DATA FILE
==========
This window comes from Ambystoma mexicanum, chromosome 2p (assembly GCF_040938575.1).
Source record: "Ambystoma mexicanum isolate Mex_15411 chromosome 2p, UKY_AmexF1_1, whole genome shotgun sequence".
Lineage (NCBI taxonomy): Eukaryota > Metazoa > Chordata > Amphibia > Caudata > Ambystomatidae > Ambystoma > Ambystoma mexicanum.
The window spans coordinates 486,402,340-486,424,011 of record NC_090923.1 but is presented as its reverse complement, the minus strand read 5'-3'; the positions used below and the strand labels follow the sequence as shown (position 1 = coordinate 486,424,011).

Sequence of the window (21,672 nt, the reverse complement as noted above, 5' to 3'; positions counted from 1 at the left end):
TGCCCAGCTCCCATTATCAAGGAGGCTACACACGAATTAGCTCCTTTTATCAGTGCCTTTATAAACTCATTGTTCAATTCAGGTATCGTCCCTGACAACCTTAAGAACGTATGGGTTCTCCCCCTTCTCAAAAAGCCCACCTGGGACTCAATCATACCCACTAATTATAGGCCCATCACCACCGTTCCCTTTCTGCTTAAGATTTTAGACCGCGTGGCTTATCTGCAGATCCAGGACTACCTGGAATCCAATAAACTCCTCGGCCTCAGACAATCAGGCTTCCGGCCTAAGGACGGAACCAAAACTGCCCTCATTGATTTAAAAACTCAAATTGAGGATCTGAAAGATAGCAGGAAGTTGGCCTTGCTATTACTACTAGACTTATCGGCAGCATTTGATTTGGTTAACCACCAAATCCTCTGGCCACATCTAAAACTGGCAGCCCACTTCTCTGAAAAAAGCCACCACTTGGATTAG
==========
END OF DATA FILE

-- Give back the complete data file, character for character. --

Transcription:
This window comes from Ambystoma mexicanum, chromosome 2p (assembly GCF_040938575.1).
Source record: "Ambystoma mexicanum isolate Mex_15411 chromosome 2p, UKY_AmexF1_1, whole genome shotgun sequence".
Lineage (NCBI taxonomy): Eukaryota > Metazoa > Chordata > Amphibia > Caudata > Ambystomatidae > Ambystoma > Ambystoma mexicanum.
The window spans coordinates 486,402,340-486,424,011 of record NC_090923.1 but is presented as its reverse complement, the minus strand read 5'-3'; the positions used below and the strand labels follow the sequence as shown (position 1 = coordinate 486,424,011).

Sequence of the window (21,672 nt, the reverse complement as noted above, 5' to 3'; positions counted from 1 at the left end):
TGCCCAGCTCCCATTATCAAGGAGGCTACACACGAATTAGCTCCTTTTATCAGTGCCTTTATAAACTCATTGTTCAATTCAGGTATCGTCCCTGACAACCTTAAGAACGTATGGGTTCTCCCCCTTCTCAAAAAGCCCACCTGGGACTCAATCATACCCACTAATTATAGGCCCATCACCACCGTTCCCTTTCTGCTTAAGATTTTAGACCGCGTGGCTTATCTGCAGATCCAGGACTACCTGGAATCCAATAAACTCCTCGGCCTCAGACAATCAGGCTTCCGGCCTAAGGACGGAACCAAAACTGCCCTCATTGATTTAAAAACTCAAATTGAGGATCTGAAAGATAGCAGGAAGTTGGCCTTGCTATTACTACTAGACTTATCGGCAGCATTTGATTTGGTTAACCACCAAATCCTCTGGCCACATCTAAAACTGGCAGCCCACTTCTCTGAAAAAAGCCACCACTTGGATTAG